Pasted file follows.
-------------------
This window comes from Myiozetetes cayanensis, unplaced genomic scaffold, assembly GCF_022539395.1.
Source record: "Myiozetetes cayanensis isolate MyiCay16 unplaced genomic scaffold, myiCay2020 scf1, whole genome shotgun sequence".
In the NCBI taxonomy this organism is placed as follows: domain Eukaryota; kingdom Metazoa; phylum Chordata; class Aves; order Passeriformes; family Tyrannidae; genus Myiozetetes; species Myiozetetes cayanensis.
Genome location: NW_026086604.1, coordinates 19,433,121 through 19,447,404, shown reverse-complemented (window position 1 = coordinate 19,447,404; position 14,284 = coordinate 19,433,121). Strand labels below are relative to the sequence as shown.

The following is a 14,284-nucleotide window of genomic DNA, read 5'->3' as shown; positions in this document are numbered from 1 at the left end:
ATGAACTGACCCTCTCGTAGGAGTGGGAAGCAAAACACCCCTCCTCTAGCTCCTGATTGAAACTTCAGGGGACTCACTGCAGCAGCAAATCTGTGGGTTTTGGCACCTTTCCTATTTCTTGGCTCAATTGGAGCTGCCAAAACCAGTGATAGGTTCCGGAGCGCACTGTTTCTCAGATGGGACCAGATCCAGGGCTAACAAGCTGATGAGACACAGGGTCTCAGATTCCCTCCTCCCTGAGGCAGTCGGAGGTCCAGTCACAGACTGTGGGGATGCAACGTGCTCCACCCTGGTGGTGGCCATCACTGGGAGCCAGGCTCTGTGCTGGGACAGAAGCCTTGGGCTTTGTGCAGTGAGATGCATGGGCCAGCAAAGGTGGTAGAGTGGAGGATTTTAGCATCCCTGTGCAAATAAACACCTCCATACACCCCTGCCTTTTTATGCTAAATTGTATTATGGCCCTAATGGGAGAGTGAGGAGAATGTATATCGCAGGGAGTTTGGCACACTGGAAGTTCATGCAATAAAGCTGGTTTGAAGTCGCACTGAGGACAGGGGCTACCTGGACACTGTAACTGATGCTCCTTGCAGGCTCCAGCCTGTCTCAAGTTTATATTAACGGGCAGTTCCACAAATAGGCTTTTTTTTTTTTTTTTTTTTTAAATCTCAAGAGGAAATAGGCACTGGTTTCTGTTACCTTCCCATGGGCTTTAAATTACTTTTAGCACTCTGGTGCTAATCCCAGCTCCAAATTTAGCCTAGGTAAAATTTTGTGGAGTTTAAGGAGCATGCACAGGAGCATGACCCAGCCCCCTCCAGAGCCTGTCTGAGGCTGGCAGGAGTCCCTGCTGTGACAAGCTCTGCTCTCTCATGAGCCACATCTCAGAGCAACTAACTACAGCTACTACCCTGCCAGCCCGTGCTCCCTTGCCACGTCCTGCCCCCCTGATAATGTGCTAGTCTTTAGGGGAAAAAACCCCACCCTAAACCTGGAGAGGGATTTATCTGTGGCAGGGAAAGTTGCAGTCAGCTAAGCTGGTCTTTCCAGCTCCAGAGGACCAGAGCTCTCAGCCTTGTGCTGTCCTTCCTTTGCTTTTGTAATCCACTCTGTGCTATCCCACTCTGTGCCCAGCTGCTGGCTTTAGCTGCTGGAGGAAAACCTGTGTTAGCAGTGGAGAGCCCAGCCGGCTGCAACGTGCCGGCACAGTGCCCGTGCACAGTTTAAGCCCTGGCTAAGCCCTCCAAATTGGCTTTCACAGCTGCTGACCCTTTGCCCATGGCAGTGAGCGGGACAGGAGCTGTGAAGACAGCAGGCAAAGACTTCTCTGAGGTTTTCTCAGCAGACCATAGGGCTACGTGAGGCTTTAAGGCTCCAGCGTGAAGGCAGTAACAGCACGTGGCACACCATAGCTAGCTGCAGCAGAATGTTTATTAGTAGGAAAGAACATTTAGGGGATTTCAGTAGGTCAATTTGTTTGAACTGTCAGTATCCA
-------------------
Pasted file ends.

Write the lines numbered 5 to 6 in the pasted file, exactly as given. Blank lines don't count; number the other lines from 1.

The following is a 14,284-nucleotide window of genomic DNA, read 5'->3' as shown; positions in this document are numbered from 1 at the left end:
ATGAACTGACCCTCTCGTAGGAGTGGGAAGCAAAACACCCCTCCTCTAGCTCCTGATTGAAACTTCAGGGGACTCACTGCAGCAGCAAATCTGTGGGTTTTGGCACCTTTCCTATTTCTTGGCTCAATTGGAGCTGCCAAAACCAGTGATAGGTTCCGGAGCGCACTGTTTCTCAGATGGGACCAGATCCAGGGCTAACAAGCTGATGAGACACAGGGTCTCAGATTCCCTCCTCCCTGAGGCAGTCGGAGGTCCAGTCACAGACTGTGGGGATGCAACGTGCTCCACCCTGGTGGTGGCCATCACTGGGAGCCAGGCTCTGTGCTGGGACAGAAGCCTTGGGCTTTGTGCAGTGAGATGCATGGGCCAGCAAAGGTGGTAGAGTGGAGGATTTTAGCATCCCTGTGCAAATAAACACCTCCATACACCCCTGCCTTTTTATGCTAAATTGTATTATGGCCCTAATGGGAGAGTGAGGAGAATGTATATCGCAGGGAGTTTGGCACACTGGAAGTTCATGCAATAAAGCTGGTTTGAAGTCGCACTGAGGACAGGGGCTACCTGGACACTGTAACTGATGCTCCTTGCAGGCTCCAGCCTGTCTCAAGTTTATATTAACGGGCAGTTCCACAAATAGGCTTTTTTTTTTTTTTTTTTTTTAAATCTCAAGAGGAAATAGGCACTGGTTTCTGTTACCTTCCCATGGGCTTTAAATTACTTTTAGCACTCTGGTGCTAATCCCAGCTCCAAATTTAGCCTAGGTAAAATTTTGTGGAGTTTAAGGAGCATGCACAGGAGCATGACCCAGCCCCCTCCAGAGCCTGTCTGAGGCTGGCAGGAGTCCCTGCTGTGACAAGCTCTGCTCTCTCATGAGCCACATCTCAGAGCAACTAACTACAGCTACTACCCTGCCAGCCCGTGCTCCCTTGCCACGTCCTGCCCCCCTGATAATGTGCTAGTCTTTAGGGGAAAAAACCCCACCCTAAACCTGGAGAGGGATTTATCTGTGGCAGGGAAAGTTGCAGTCAGCTAAGCTGGTCTTTCCAGCTCCAGAGGACCAGAGCTCTCAGCCTTGTGCTGTCCTTCCTTTGCTTTTGTAATCCACTCTGTGCTATCCCACTCTGTGCCCAGCTGCTGGCTTTAGCTGCTGGAGGAAAACCTGTGTTAGCAGTGGAGAGCCCAGCCGGCTGCAACGTGCCGGCACAGTGCCCGTGCACAGTTTAAGCCCTGGCTAAGCCCTCCAAATTGGCTTTCACAGCTGCTGACCCTTTGCCCATGGCAGTGAGCGGGACAGGAGCTGTGAAGACAGCAGGCAAAGACTTCTCTGAGGTTTTCTCAGCAGACCATAGGGCTACGTGAGGCTTTAAGGCTCCAGCGTGAAGGCAGTAACAGCACGTGGCACACCATAGCTAGCTGCAGCAGAATGTTTATTAGTAGGAAAGAACATTTAGGGGATTTCAGTAGGTCAATTTGTTTGAACTGTCAGTATCCA